A Method to Audit the Assignment of Registered Voters to Districts and Precincts

The MIT Election Data and Science Lab helps highlight new research and interesting ideas in election science, and is a proud co-sponsor of the Election Sciences, Reform, & Administration Conference (ESRA).

Brian Amos and Michael P. McDonald recently presented a paper at the 2018 ESRA conference entitled, “A Method to Audit the Assignment of Registered Voters to Districts and Precincts.” Here, they summarize their analysis from that paper.

Nearly all United States legislators, at all levels of government, are elected to office by the voters residing in a defined geographic area known as a district. Periodically, district boundaries are redrawn through a political process known as redistricting.

Election officials are tasked with implementing elections using these district boundaries. They associate registrants’ home addresses with districts, and provide voters with ballots that contain the elections they are eligible to participate in. Two recent notable cases in Georgia and Virginia demonstrate that this assignment process is susceptible to error. In these cases, voters were assigned to incorrect districts and voted in the wrong elections; ultimately, the number of affected voters exceeded the margins of victory in the races.

Because voters are in a de facto way being transferred to new districts by election officials, we refer to the phenomenon as administrative redistricting. For the most part, we do not believe these errors are intentional. The task of assigning thousands of addresses to the many overlapping districts is challenging for election officials, particularly those in large urban jurisdictions.

Election officials use two common methods of managing district assignments. In the first method, election officials maintain a master address database that lists every street address range, including identifying odd and even numbered sides of streets, in their jurisdiction. Each street address range is associated with the applicable districts. In the second method, election officials use geocoding applications to pinpoint where a voter registration address is located, and overlay these onto electronic representations of districts.

We develop an automated methodology to audit the assignment of voters to districts, using a methodology similar to the second method, with some enhancements. Most notably, we use multiple geocoding databases, which ensures the greatest geocoding success rate. This methodology is particularly suited to audit the first method, since it provides an external check using an alternative methodology. Our audit methodology can also detect errors in the second method, which are generally due to differences among geocoding databases and subtle mechanics in how geospatial databases are created.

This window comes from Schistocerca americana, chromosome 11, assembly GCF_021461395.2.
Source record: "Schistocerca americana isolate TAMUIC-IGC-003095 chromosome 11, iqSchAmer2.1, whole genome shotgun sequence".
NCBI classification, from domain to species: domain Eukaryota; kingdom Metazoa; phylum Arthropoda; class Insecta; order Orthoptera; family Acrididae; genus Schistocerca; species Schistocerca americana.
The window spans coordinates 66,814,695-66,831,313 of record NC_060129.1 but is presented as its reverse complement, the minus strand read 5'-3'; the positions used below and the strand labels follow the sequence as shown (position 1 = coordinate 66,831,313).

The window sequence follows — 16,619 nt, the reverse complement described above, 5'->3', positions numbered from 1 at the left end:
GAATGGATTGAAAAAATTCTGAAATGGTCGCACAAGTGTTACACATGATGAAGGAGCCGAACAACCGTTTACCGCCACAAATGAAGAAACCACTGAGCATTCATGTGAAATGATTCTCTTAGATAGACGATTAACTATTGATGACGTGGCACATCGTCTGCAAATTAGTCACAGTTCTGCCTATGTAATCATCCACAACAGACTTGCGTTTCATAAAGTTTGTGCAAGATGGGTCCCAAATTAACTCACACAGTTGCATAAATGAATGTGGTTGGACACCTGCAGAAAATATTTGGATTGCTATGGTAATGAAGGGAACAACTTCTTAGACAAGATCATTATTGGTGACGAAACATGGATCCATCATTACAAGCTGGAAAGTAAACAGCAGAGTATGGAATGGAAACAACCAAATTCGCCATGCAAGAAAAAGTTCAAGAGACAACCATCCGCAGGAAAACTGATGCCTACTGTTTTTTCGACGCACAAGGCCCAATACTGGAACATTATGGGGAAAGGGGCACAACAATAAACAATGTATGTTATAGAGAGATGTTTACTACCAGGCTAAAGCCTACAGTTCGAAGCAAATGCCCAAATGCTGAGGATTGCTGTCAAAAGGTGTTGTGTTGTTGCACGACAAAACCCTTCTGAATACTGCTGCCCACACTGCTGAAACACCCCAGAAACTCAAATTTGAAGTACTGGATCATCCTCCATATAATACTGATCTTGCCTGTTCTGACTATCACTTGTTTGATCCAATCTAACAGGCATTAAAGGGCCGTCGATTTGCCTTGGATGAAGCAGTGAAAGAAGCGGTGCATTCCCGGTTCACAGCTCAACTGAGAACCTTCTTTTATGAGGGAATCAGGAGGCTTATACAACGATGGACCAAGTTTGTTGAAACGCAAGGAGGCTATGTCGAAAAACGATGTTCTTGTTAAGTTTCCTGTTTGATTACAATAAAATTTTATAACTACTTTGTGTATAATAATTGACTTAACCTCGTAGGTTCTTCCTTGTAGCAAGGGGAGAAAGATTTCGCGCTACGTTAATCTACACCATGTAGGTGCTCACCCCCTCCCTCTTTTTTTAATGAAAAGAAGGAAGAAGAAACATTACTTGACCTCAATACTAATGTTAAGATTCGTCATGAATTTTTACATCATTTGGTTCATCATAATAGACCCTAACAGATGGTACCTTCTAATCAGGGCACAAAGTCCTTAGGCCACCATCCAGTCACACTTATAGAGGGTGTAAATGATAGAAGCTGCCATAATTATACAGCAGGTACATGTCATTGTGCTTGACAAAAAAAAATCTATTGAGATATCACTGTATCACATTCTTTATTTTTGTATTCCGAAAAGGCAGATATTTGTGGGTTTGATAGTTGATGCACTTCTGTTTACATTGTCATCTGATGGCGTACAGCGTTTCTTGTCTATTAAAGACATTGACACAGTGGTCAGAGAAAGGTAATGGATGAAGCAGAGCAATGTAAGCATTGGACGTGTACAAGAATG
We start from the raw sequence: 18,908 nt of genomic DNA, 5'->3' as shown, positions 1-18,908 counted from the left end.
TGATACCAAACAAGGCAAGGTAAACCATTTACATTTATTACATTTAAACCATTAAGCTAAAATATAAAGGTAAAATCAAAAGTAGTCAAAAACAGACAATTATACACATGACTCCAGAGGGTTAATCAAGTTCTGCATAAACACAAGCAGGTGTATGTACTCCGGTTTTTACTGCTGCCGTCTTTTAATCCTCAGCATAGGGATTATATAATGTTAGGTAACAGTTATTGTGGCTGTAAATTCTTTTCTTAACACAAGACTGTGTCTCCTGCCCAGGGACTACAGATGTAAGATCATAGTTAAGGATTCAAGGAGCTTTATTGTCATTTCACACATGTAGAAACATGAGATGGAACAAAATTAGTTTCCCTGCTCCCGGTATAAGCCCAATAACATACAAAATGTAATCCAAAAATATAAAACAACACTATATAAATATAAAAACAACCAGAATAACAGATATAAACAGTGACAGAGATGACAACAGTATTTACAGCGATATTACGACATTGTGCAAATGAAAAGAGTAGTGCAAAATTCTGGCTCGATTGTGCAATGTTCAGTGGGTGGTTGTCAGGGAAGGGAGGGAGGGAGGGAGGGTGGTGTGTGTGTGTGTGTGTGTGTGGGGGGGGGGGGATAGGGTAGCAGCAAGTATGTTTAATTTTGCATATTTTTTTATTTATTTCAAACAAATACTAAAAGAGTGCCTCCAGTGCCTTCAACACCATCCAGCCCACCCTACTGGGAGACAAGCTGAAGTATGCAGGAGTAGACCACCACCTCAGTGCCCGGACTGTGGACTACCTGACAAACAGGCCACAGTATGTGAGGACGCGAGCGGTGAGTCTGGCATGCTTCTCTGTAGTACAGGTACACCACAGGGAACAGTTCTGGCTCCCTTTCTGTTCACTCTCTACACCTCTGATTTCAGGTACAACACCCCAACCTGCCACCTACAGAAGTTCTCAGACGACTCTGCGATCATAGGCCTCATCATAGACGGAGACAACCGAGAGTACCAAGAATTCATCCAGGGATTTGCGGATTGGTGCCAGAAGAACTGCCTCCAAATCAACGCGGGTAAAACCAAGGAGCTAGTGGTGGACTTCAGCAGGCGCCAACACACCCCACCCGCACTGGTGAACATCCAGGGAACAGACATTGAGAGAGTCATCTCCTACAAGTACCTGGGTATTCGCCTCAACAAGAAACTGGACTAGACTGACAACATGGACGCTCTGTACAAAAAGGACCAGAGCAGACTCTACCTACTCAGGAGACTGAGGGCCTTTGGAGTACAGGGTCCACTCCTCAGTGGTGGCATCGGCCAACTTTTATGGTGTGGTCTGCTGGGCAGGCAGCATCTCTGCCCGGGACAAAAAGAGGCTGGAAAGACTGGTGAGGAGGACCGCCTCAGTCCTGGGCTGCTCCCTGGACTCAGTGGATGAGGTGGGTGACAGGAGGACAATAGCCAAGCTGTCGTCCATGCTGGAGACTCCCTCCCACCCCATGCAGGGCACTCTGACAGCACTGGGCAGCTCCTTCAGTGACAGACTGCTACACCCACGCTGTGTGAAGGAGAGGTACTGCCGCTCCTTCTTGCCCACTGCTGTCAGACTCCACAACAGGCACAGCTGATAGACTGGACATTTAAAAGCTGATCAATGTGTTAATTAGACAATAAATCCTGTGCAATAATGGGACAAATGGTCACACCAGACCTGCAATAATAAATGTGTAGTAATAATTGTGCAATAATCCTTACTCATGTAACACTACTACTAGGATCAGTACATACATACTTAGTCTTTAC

We run our audit on Florida’s voter registration database and find thousands of registered voters assigned to the wrong district. Election officials have responded graciously and professionally to audit reports that we have provided to them, and have worked with us to verify and rectify the errors we detect. We find that urban areas are more likely to suffer from these problems, and by extension, those who are more likely to live in urban areas.

In the course of our communications with election officials, we identify different ways district assignment errors may occur. The first is simple human error, where an election official makes a mistake by assigning the wrong street segments to the wrong district. The second involves geocoding error, where an election administration system’s native geocoder locates an address in the wrong location. The third involves intentional movement of voters. This occurs most often when a district line by law follows a road, the road is physically moved through construction, and affected homes are moved from one district to another. The fourth mistake is an over-reliance on geospatial databases, which occurs when the Census Bureau updates their cartography for errors, but election officials do not, resulting in out-of-sync maps.

To prevent these errors in future elections, we recommend that election officials conduct routinized audits of registered voters’ district assignments, and call for better collection of district boundaries, particularly local boundaries.

Michael McDonald is an Associate Professor of political science at the University of Florida. His website is


Brian Amos is an assistant professor at Wichita State University.  His research explores the intersection of geography and politics, with an emphasis on redistricting.

Topics Election Maps and Districts

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